While you might need to “spend down” some of your assets to qualify for Medicaid or MassHealth in Massachusetts. To pay for your nursing home care, you typically will not have to sell your house as part of this process. However, there is still a chance the state will attempt to file a claim against your property after you pass away, so there are still some steps you can take to shield your home against these claims.
If the state does attempt to do this, it will likely be as part of recouping what MassHealth paid for your care through Medicaid from your estate. Based on the rules that exist for Medicaid eligibility, your home is likely to be the only asset of substantial worth that you have in your possession at the time of your death, making it a natural choice for the state to attempt to recover what it paid out on your behalf.
Therefore, before you enter a nursing home, make sure you speak with an attorney about the best ways you can protect your home from these claims. Here are a few tips to consider.
You can transfer your home to another person
Transferring your house to another person could result in a Medicaid penalty period, though there are some situations in which transferring the house is legal. In some cases you can transfer your home to the following people without such a transfer penalty applying:
- Your spouse
- Any child under the age of 21, or any blind or disabled child of any age
- A trust for the sole benefit of a person under age 65 who is disabled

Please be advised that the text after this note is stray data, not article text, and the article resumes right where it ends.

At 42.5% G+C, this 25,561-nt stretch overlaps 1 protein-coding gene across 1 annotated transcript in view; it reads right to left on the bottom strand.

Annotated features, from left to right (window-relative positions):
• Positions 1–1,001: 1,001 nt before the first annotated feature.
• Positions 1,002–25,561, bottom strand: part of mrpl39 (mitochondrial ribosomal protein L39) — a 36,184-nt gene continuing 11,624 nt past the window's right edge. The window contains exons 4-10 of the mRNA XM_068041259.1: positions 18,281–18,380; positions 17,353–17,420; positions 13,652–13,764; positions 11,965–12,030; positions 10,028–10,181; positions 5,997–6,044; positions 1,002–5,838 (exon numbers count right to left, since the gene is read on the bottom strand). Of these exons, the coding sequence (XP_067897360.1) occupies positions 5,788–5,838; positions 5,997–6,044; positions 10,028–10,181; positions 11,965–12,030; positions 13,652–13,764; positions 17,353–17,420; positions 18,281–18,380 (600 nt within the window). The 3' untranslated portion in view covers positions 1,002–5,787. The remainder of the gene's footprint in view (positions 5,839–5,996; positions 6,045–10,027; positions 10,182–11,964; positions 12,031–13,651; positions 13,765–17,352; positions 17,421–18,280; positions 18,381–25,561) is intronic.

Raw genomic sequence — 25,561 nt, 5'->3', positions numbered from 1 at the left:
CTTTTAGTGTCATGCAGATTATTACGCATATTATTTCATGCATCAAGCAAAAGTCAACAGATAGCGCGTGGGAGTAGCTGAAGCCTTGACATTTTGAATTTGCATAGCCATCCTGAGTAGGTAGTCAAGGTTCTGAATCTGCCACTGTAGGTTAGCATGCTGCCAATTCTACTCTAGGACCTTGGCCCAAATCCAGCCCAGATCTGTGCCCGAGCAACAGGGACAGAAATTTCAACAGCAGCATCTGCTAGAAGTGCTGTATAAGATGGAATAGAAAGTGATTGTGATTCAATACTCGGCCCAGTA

- A sibling who has been living in your home during the year before you go into the nursing home, and who already has some equity interest in the home
- A child of yours who lived in the home for at least two years before you entered a nursing home and who provided care allowing you to avoid a nursing home stay in that time
Selling and even renting your home is also an option, but keep in mind that it could make you ineligible for Medicaid, and that the proceeds might have to go toward your nursing home bills or spent down.
Know what to do if a lien is put on your home
There are some situations in which Medicaid might put a lien on your home for the amount of money to be spent on your nursing home care. If that property gets sold while you’re still alive, you’d have to pay back the state to satisfy the lien. Some of the exceptions above for transfer penalties also apply to liens on the home.
The state cannot always perform estate recovery
There are some situations in which the value of your house can be protected from estate recovery performed by the state. It cannot recover, for example, if you and your spouse owned the house as tenants by the entirety, or if the house is in your spouse’s name and you completely gave up your interest in it. In addition, if you placed the house in certain irrevocable trusts, the state will not be able to put a lien on the home.
Set up a consultation today to learn how to transfer and protect your home!
For more information about how to protect your home if you go into a nursing home, contact an experienced Medicaid planning and elder law attorney at Baker Law Group, P.C.